Starting January 1st of 2018, I will cut my carb intake!FRAN
This new year’s resolution may have also landed on your list of new year’s resolutions for the incoming year, and perhaps the years before. I also had it on my list the years past but I am still overweight!
Why do we make new year’s resolutions and not follow-through on them?
Did you know that 88% of all new year’s resolutions fail (2007 survey of over 3,000 people conducted by British psychologist Richard Wiseman)? What could have gone wrong?
Our mission control-the brain, simply just didn’t cooperate! Why? How do we make it work to our advantage?
‘The Cognitive Load’ – The Overwhelmed Brain
Touch your forehead, behind it is your prefrontal cortex that is tasked to help you think, maintain focus, keep you logical & process your short-term memory. This part of the brain has a lot to hold up for and now we are adding our new year’s resolutions onto its task list. It will be too much for the prefrontal cortex to handle and you will experience mental fatigue. These new and unfamiliar tasks are the first to go!
In an experiment led by Prof. Baba Shiv at Stanford University, where they asked one group to memorize a 2-digit number while another group was asked to memorize an 8- digit number. Both groups were led to the hall where they were offered either a bowl of fruit salad or a slice of chocolate cake. The group with 8-digit number to memorize chose the cake over fruit salad. The brain got overwhelmed and was quick to find the next pleasurable thing.
Our prefrontal cortex is connected to our amygdala. It helps the Amygdala, which is responsible for our emotions, validates if the fear or threat is logical and just. In this experiment, our pre-frontal cortex got tired and our subconscious mind just took over! It will pursue its wants whether logical or not. This is why we eat a lot when we are stressed-out at work or we easily lash out when we are thinking of so many things.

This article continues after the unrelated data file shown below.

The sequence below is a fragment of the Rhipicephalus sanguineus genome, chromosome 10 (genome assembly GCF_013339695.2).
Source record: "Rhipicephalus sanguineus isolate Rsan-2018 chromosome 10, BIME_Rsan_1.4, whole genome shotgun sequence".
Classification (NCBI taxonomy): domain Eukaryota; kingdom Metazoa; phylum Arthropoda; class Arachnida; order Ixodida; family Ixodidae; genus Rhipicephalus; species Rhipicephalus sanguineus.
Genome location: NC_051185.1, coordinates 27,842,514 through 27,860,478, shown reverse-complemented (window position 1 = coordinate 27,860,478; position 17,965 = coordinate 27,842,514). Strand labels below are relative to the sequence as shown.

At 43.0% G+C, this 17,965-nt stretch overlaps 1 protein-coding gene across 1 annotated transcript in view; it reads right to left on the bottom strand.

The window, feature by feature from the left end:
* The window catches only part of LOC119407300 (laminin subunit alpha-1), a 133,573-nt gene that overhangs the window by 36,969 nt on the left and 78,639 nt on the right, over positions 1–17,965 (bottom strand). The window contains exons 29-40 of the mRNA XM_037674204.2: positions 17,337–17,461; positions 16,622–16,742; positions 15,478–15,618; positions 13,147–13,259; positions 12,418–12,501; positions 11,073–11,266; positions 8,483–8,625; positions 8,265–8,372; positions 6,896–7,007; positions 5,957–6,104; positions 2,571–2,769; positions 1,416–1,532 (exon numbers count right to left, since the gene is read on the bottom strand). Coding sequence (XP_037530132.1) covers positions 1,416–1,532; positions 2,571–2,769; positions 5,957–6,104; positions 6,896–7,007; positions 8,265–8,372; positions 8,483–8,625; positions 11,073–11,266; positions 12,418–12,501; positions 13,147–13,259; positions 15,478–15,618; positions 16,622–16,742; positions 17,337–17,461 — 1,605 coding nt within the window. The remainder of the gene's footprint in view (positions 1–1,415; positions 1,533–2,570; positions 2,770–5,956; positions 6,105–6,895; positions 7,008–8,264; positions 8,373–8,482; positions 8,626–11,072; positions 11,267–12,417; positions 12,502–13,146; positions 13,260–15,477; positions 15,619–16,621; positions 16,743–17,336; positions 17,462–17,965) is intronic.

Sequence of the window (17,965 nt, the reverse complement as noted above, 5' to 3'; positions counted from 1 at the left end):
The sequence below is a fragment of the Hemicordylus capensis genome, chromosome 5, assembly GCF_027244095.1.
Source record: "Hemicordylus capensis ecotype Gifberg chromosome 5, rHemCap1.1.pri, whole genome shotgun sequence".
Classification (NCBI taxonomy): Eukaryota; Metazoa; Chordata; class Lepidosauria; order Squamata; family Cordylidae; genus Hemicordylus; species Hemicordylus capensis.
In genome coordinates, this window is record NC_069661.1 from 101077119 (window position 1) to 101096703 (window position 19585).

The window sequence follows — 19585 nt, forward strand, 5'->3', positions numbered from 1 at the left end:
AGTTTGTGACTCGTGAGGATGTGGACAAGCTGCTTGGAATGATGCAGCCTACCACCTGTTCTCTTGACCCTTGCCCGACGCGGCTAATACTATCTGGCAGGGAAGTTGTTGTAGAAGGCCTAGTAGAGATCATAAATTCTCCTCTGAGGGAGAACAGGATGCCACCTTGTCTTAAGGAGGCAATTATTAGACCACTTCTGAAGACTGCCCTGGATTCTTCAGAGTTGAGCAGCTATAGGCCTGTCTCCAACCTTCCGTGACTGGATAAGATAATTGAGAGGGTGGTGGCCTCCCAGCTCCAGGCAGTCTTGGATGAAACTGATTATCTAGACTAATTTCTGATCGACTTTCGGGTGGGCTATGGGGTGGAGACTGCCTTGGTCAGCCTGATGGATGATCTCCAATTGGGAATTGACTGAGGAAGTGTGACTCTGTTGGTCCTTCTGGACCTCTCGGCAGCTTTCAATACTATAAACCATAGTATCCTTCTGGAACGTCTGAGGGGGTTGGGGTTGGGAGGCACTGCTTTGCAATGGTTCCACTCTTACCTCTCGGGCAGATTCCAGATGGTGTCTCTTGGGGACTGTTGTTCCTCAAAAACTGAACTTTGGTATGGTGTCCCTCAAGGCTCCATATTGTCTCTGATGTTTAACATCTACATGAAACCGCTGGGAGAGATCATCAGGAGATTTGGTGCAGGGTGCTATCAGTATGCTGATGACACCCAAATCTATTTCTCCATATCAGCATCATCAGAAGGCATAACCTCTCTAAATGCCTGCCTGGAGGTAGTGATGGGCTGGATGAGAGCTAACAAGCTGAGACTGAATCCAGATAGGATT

Psychologist, John Sweller theorized that we need instructional design if we are to teach our learners new skill or their brain will be on ‘cognitive load’ state wherein it won’t accept any new information anymore.
Chunk it up for your brain to chew!
This tells us to focus our mind on just one goal or action. We may also chunk up our goals through the SMART (specific, measurable, attainable, relevant and time-bound) rule. If you say you want to cut your carb intake, you may also need to answer the following questions: What specific food carbs you want to avoid? By how much would the reduction be? Were there signs in the past that this goal was achieved? What’s the purpose of losing weight? This set of information is now palatable to your brain as this provides your prefrontal cortex or conscious mind clarity of what you are trying to meet.
‘Will’ issue? Train your brain through self-talk & visual boards.